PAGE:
May 26, 2008, 7:30 AM
Judge Justice Hassan B. Jallow yesterday launched the 2010-2012 Supreme Court
law reports, customary law and Sharia law publications, at a ceremony held at
the judiciary complex at Independence Drive in Banjul.
Justice Jallow thanked the European Union for funding the justice and legal education project, adding that the project aims to contribute to better democratic and economic governance in The Gambia.
He expressed the need for sustainability of the project, pointing out that he looks forward to further collaboration with the European Union.
In her opening remarks, Mrs Janet R. Sallah-Njie, a common law expert and the project co-coordinator, said the project took a holistic approach of improving all aspects of the tripartite justice delivery system in The Gambia.
She said the project include, among others, supporting the judiciary through the training of judges, magistrates, and cadis; supporting the traditional and customary adjudicatory system through the training of Alkalolus, community mediators, chiefs and members of the district tribunals, and supporting legal education in collaboration with the Gambia Law School and the University of The Gambia Faculty of Law.
Mrs Sallah-Njie disclosed that in 2016, under the auspices of European Union funded-project, the National Council for Law Reporting successfully published two very important publications relating to jurisprudence under the tripartite legal system.
The publications included the maiden edition of the Supreme Court Law Reports 2014/2015, dedicated specifically to jurisprudence derived from the Supreme Court, as the highest court in The Gambia, and report relating to the jurisprudence of the Sharia Court i.e. the Sharia Law Report 2012/2015.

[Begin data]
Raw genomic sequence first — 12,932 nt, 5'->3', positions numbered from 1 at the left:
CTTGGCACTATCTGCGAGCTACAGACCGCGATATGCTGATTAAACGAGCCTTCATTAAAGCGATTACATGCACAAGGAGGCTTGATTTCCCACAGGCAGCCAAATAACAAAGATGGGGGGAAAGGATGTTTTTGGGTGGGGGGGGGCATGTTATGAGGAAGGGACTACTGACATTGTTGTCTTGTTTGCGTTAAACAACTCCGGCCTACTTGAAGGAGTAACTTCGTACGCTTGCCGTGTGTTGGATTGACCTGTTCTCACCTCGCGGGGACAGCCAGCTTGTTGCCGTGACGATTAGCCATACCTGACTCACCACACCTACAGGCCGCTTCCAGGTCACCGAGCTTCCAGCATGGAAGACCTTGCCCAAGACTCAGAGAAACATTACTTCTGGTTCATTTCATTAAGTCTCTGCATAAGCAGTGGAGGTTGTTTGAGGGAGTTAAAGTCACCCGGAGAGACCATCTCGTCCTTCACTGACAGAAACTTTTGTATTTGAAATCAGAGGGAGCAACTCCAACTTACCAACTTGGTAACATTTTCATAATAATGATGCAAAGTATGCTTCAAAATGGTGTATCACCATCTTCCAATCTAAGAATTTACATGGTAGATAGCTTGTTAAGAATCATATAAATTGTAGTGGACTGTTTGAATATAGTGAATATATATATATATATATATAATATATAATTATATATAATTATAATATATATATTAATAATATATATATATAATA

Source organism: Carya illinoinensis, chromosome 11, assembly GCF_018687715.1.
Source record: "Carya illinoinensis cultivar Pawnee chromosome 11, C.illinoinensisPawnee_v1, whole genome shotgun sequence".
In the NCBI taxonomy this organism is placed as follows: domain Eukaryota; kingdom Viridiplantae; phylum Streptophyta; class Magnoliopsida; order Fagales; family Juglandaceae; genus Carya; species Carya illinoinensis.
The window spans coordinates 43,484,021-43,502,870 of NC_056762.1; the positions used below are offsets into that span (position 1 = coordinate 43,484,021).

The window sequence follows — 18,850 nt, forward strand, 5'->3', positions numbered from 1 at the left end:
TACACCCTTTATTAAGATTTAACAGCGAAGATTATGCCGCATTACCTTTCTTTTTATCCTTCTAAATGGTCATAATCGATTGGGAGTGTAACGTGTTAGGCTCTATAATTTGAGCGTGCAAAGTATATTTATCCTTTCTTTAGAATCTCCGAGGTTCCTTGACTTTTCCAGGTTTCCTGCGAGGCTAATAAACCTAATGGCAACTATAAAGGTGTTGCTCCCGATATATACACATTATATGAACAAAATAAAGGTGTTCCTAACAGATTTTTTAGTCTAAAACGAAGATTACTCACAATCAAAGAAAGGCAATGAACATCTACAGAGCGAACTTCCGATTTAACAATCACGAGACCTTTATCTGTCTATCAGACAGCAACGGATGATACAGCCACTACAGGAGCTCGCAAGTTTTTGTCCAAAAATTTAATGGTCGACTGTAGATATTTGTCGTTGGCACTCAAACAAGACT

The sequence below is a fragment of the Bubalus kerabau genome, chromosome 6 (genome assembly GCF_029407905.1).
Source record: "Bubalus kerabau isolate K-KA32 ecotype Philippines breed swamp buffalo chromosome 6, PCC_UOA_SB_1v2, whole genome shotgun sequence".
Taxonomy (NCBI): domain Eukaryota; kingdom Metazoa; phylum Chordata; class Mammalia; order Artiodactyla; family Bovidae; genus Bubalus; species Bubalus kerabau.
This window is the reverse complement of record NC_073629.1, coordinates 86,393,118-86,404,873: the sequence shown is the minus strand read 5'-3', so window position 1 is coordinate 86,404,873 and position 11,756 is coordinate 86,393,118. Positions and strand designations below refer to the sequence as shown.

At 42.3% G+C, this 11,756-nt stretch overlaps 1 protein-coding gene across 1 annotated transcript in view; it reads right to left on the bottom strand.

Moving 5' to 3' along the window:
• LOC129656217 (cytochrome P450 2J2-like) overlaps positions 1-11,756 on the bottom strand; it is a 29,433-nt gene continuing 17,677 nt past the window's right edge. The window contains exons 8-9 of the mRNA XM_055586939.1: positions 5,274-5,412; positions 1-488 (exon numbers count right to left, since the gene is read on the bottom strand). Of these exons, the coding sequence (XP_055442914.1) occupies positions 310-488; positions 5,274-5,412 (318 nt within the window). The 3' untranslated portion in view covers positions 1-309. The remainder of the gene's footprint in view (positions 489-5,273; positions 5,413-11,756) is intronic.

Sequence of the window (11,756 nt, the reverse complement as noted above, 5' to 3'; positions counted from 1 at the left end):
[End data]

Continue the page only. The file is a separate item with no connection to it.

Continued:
Mrs Janet Sallah-Njie further said that the project also funded a series of publication on customary law and Sharia law including Superior Court judgments on customary law and procedure; Sharia jurisprudence in The Gambia; land tenure dispute resolution and customary law; and customary law and usages of The Gambia and interview with chiefs.
She revealed that the law reports are the tools of trade of the practicing lawyer and “these tools play a significant role in the development of the rule of law”.
According to her, the rule of law ensures that a country is governed by a definite set of rules and that both the governors and governed and indeed the state are all subject to law.
Justice Awa Bah, chairperson of the National Council for Law Reporting (NCLR), thanked the European Union for sponsoring the 2010-2012 edition of The Gambia Supreme Court Law Reports.
The European Union Access to Justice and Legal Education project in The Gambia sponsored the publication of the maiden volume 2014-2015.
Justice Bah said this second edition was a selected compilation of enriched judicial pronouncements in fourteen judgments and three rulings covering a diverse range of subject matters that would be of captivating interest to all.
She expressed gratitude to Mrs Victoria Andrews, the editor of the 2010-2012 edition for her editorial vigour and meticulousness despite the very short time frame within which to deliver.
She also thanked Mrs Janet Sallah-Njie, the project co-coordinator, for her determination, dedication and steadfastness.
Cherno Marenah, the Solicitor General and Legal Secretary, who represented the Attorney General and Minister of Justice, thanked the European Union for the initiative in sponsoring the project.
He said the launching of the 2010-2012 Suprme Court Law Reports and Customary Laws and Sharia Laws could not have come at a better time and he pledge his ministry’s support for the initiative.
Meanwhile, a cheque of 10,000 euros was presented to Justice Awa Bah, the chairperson of the National Council for Law Reporting, by the EU Ambassador to The Gambia.
The ceremony was attended by the Speaker of the National Assembly, Hon. Mariam Denton, judges, magistrates, cadis, senior officials of the judiciary, members of the Gambia Bar Association, and the Inspector General of Police.